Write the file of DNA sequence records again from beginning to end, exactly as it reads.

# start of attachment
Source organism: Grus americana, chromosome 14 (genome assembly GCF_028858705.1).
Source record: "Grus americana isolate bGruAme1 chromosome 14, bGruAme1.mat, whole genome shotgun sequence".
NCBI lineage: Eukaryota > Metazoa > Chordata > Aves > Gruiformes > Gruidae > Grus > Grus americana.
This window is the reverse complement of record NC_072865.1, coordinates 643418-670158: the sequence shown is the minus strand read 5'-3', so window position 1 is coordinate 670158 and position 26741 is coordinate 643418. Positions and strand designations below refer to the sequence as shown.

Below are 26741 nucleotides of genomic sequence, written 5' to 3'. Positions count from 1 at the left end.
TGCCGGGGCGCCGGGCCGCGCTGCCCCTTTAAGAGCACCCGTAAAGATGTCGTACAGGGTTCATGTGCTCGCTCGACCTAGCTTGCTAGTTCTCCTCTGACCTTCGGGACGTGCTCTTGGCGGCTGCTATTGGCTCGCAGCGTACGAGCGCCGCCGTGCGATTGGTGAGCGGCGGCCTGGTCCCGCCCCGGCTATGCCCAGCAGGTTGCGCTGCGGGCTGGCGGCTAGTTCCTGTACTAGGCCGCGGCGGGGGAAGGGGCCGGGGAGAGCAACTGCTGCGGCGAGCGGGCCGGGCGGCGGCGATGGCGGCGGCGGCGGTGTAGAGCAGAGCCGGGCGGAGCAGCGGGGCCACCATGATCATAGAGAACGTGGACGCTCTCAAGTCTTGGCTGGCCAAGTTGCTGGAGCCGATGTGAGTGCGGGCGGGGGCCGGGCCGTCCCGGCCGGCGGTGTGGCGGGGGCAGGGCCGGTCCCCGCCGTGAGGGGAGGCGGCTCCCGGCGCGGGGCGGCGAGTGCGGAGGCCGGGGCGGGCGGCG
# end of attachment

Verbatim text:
Source organism: Grus americana, chromosome 14 (genome assembly GCF_028858705.1).
Source record: "Grus americana isolate bGruAme1 chromosome 14, bGruAme1.mat, whole genome shotgun sequence".
NCBI lineage: Eukaryota > Metazoa > Chordata > Aves > Gruiformes > Gruidae > Grus > Grus americana.
This window is the reverse complement of record NC_072865.1, coordinates 643418-670158: the sequence shown is the minus strand read 5'-3', so window position 1 is coordinate 670158 and position 26741 is coordinate 643418. Positions and strand designations below refer to the sequence as shown.

Below are 26741 nucleotides of genomic sequence, written 5' to 3'. Positions count from 1 at the left end.
TGCCGGGGCGCCGGGCCGCGCTGCCCCTTTAAGAGCACCCGTAAAGATGTCGTACAGGGTTCATGTGCTCGCTCGACCTAGCTTGCTAGTTCTCCTCTGACCTTCGGGACGTGCTCTTGGCGGCTGCTATTGGCTCGCAGCGTACGAGCGCCGCCGTGCGATTGGTGAGCGGCGGCCTGGTCCCGCCCCGGCTATGCCCAGCAGGTTGCGCTGCGGGCTGGCGGCTAGTTCCTGTACTAGGCCGCGGCGGGGGAAGGGGCCGGGGAGAGCAACTGCTGCGGCGAGCGGGCCGGGCGGCGGCGATGGCGGCGGCGGCGGTGTAGAGCAGAGCCGGGCGGAGCAGCGGGGCCACCATGATCATAGAGAACGTGGACGCTCTCAAGTCTTGGCTGGCCAAGTTGCTGGAGCCGATGTGAGTGCGGGCGGGGGCCGGGCCGTCCCGGCCGGCGGTGTGGCGGGGGCAGGGCCGGTCCCCGCCGTGAGGGGAGGCGGCTCCCGGCGCGGGGCGGCGAGTGCGGAGGCCGGGGCGGGCGGCG